Stop, Look, and Listen

by April Purtell

During the holiday season do you feel that an avalanche of things and responsibilities is about to come tumbling down on you? It’s the opposite of what you desire to be feeling–for you and your family. Do you remember being told as a child to stop, look, and listen at crosswalks? Well, the same advice is good for holidays. In fact, it’s good advice all year long.

Stop. Little hearts long to be noticed. They grab knees, tug on clothing, cry, and holler just to get your attention. But you have to stop the avalanche first. Stop and turn towards the seeker of attention. We all have little hearts so it could be a widowed grandmother, single friend, or teen rather than a young child.

Look. There’s something about eye-to-eye contact that is other-worldly. It adds something to what we say that nothing else can. But you have to stop before you can really look. Touch works in a similar way. One of my Bible college instructors would say, “I love you,” and touch my shoulder. That went a long way in healing my own little heart.

Listen. This Thanksgiving I was at a friend’s house and was talking to the new girlfriend of my friend’s son. We were talking about friendship and how that involved listening to the stories of each other’s lives. She said, “My mom’s my best friend. She wants to hear what I’ve done and everything I’ve thought everyday.”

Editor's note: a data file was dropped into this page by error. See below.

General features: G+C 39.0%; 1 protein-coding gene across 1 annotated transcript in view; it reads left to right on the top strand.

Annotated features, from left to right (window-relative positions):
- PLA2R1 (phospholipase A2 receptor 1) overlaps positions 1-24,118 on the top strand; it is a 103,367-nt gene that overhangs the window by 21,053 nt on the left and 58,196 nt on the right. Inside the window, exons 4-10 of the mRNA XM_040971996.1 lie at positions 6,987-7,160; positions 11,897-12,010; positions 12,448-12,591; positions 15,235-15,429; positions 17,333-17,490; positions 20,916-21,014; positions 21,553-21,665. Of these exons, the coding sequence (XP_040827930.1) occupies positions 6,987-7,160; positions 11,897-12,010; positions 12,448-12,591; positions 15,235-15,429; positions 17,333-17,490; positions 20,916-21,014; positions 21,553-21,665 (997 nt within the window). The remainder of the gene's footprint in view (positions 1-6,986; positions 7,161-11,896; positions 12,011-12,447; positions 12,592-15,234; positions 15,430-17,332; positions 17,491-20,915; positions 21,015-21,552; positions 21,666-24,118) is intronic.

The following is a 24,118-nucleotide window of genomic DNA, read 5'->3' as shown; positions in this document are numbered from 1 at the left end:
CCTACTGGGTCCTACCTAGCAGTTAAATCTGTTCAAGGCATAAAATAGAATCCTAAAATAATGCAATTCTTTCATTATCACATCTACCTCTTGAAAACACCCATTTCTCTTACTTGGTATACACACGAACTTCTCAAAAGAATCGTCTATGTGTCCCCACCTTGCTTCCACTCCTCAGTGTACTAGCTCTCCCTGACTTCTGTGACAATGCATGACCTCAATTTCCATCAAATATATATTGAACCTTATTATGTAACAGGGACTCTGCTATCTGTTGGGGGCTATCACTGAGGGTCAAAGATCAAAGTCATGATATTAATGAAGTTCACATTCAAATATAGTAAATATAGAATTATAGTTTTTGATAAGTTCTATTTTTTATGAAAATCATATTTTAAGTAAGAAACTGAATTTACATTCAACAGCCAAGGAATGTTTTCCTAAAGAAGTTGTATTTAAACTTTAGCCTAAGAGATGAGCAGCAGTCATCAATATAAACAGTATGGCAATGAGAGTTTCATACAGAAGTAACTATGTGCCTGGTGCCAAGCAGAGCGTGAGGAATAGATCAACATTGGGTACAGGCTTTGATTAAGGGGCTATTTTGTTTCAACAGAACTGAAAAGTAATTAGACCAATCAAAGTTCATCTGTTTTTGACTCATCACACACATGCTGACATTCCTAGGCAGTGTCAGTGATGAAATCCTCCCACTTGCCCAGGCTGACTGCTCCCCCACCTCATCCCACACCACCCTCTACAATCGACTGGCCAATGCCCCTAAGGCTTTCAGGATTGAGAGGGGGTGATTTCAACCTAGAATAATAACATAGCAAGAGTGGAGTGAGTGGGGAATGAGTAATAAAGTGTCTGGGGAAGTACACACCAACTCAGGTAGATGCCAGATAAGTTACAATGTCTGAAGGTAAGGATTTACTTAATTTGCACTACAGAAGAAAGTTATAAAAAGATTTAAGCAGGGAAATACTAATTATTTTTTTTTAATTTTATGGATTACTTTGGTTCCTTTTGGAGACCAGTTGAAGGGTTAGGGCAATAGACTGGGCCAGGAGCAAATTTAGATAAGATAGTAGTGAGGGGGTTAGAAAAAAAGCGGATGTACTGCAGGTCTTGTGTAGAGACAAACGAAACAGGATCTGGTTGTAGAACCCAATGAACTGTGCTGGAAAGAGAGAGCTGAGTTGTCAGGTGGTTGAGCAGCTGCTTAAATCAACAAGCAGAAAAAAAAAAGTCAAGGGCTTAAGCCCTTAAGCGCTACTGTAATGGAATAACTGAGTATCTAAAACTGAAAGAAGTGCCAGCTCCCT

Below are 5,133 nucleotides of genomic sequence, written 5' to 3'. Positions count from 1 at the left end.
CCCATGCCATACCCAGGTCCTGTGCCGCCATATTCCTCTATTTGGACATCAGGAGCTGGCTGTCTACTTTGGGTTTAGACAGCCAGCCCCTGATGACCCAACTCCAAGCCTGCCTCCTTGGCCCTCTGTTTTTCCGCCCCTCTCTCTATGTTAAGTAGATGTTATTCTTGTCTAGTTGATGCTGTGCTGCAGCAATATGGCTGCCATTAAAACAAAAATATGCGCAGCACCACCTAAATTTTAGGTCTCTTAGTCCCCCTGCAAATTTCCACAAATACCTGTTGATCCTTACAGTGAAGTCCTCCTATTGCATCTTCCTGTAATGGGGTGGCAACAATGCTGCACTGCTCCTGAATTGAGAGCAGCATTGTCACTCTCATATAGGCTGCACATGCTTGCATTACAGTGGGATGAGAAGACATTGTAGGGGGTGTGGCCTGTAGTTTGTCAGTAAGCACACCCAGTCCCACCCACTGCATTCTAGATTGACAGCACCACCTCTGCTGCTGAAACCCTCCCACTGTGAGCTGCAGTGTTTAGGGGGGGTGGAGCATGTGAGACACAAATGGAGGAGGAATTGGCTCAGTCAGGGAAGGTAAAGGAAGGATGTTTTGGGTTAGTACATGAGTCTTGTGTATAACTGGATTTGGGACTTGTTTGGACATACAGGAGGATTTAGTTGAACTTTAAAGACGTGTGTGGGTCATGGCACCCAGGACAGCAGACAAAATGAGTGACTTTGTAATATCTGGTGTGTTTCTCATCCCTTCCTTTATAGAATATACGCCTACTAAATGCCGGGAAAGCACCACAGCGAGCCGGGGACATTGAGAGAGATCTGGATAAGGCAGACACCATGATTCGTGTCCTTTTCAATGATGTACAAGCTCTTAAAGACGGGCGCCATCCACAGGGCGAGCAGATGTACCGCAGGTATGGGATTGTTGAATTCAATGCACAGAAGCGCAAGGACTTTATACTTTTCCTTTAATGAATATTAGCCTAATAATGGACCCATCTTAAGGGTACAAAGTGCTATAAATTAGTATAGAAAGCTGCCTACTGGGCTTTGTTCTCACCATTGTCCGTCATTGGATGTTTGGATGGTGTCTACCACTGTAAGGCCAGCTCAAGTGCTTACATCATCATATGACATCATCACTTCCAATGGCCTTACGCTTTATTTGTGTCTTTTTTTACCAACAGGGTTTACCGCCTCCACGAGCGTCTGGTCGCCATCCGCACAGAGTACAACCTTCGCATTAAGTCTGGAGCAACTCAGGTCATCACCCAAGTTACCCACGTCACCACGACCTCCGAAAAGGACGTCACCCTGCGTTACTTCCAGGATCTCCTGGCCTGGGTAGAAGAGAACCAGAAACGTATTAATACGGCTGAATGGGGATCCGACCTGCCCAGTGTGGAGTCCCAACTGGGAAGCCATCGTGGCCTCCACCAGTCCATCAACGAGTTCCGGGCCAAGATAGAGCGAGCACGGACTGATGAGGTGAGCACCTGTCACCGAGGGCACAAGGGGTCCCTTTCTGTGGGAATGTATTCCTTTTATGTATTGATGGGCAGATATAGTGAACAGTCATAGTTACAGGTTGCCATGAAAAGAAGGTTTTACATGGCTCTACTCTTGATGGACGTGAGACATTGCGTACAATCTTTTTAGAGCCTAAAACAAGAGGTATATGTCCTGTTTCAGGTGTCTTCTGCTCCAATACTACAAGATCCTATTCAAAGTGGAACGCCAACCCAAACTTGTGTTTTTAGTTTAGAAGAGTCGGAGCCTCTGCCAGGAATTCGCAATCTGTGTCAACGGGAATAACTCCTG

So stop, look, and listen this holiday season. Take the time to make memories that the little hearts in your life will hold dear the rest of their lives. It won’t be things, but it may involve things. Cocoa, hugs, special movies or stories, sitting close in the pew hearing the Christmas story one more time, making cookies that Uncle Jim loves.

I have two nephews who are the loves of my life. I tell the younger, “I love you,” and he always responds, “I love you, too.” That sounds somewhat pedestrian, but if you could hear his voice go up at the end, you’d understand why it grabs me. I frequently tell the elder, “I fell in love with you the moment I saw you. You were only 30 minutes old.” “Why was that?” he responds. “I can’t tell you, it just happened.” I think, no I hope, that he’ll always remember that. He never gets tired of hearing it. We all want to be noticed, thought of, remembered. It only costs some time, thought, and caring. Stop now and make a memory.

 

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